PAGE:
Kris Wilson rejoined the School of Journalism as a senior lecturer and head of the broadcast news sequence in fall 2009. He spent more than a decade working in television as an award-winning news director, executive producer, anchor, reporter, and weather anchor. In addition to his professional experience, he holds a doctorate in geography from the University of Colorado at Boulder (1993) and a master's degree from Ohio State University (1986), where he was a Kiplinger Fellow and specialized in environmental journalism. Before returning to UT, he at taught at Emory University, the University of Kansas, and the University of Alaska at Fairbanks. He's won numerous teaching awards in addition to recognition for his TV reporting and producing work.
His scholarly research analyzes press coverage of climate change, factors that influence global warming reporting, and public (mis)understanding of mediated science. His peer-reviewed work has been published in Science Communication, Mass Communication Review, The Journal of Geography, Public Understanding of Science, National Weather Digest, The Bulletin of the American Meteorological Society (BAMS) and in the book Environmental Risks and the Media.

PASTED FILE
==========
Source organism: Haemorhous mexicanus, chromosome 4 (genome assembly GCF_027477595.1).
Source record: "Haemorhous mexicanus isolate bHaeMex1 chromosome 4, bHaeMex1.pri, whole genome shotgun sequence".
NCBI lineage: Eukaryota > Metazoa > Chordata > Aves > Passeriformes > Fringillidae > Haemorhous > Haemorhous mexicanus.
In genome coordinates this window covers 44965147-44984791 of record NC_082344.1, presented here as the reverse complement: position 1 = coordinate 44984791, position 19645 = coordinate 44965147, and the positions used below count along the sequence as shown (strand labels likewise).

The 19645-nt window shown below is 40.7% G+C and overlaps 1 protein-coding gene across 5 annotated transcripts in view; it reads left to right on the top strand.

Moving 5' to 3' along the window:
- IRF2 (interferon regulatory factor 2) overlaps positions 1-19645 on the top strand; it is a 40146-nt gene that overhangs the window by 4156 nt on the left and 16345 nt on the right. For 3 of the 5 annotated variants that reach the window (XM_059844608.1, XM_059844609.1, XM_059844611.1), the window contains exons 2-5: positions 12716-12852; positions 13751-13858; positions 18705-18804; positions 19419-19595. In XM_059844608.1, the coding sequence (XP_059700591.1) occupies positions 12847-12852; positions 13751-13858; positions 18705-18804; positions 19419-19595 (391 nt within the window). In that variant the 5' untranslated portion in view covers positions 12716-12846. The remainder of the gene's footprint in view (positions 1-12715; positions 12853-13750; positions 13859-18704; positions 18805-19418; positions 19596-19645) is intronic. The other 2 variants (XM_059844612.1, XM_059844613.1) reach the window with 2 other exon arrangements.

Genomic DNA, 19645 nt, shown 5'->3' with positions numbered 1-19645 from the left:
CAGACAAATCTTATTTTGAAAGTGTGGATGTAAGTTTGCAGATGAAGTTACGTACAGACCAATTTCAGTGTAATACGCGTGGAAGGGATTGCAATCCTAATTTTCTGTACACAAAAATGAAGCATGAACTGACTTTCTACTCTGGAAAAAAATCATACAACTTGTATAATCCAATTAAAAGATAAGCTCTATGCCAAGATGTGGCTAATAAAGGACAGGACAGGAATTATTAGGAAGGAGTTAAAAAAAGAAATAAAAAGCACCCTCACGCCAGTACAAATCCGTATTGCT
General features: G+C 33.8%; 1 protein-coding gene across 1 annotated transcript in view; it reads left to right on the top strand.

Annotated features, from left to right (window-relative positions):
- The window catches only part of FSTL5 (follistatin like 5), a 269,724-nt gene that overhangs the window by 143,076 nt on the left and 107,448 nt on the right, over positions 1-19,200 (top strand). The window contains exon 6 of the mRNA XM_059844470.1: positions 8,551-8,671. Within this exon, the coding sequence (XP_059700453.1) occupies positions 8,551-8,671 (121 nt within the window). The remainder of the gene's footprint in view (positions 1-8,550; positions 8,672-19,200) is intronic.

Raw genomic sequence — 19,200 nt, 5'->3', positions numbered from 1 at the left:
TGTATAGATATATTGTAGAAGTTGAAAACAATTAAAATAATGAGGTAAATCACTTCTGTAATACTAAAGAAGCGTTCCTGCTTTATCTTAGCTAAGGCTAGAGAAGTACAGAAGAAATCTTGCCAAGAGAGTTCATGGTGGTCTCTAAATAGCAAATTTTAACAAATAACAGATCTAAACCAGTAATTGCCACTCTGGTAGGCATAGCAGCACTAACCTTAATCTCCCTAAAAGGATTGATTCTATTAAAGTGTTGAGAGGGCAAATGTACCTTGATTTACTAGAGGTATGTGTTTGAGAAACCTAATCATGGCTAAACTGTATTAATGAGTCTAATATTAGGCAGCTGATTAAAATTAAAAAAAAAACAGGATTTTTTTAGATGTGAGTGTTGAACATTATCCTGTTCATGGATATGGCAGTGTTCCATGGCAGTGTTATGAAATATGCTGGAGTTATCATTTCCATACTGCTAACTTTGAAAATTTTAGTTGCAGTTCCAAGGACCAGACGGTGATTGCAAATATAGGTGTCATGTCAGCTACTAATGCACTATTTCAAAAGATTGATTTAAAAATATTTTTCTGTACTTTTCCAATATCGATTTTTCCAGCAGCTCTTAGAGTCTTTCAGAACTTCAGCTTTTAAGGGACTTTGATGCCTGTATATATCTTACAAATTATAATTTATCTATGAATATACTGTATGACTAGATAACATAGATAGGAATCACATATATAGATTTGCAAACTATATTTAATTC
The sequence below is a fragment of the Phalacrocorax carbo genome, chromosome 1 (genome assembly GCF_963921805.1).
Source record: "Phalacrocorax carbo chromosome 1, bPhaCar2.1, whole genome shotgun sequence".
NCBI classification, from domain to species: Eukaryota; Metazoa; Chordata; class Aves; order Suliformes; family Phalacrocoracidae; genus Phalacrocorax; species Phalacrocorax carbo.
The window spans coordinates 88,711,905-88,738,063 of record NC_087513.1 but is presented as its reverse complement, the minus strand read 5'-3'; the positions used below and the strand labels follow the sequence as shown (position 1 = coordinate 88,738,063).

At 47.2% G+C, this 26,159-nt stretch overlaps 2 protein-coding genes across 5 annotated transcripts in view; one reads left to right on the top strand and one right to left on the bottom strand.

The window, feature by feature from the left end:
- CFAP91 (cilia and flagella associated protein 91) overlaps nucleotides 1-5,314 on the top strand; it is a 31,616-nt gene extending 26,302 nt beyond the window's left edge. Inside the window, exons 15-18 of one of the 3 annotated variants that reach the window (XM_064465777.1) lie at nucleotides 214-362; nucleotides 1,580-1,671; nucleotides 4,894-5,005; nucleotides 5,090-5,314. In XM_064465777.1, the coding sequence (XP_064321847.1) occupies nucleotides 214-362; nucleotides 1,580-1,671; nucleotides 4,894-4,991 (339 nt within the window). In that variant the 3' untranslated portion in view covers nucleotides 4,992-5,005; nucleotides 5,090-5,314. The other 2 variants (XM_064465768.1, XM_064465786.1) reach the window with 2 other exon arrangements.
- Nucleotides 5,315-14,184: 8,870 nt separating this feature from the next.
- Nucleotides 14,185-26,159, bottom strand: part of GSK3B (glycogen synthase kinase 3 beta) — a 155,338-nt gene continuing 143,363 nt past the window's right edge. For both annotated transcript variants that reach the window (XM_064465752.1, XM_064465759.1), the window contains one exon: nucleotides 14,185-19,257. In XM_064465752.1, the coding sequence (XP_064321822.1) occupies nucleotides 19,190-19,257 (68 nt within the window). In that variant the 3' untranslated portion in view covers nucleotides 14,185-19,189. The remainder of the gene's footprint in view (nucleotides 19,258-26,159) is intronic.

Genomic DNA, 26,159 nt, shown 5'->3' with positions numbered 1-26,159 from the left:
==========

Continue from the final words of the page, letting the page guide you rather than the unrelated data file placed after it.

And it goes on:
He is considered an international expert in the communication of climate change science and has presented his research in Australia, New Zealand, South Africa, Brazil, Great Britain, France, Wales and Mexico. His most recent article, "Opportunities and Obstacles for Television Weathercasters to Report on Climate Change" appears in the October 2009 issue of BAMS and serves as the foundation for a new NSF grant that continues to examine the potentially prominent role that TV weathercasters play as science communicators in US society.
J353D Television Reporting
J372D Television Producing
J331K Supervising Internships
J395 Reporting on the Environment
J322D Broadcast News Writing and Radio Reporting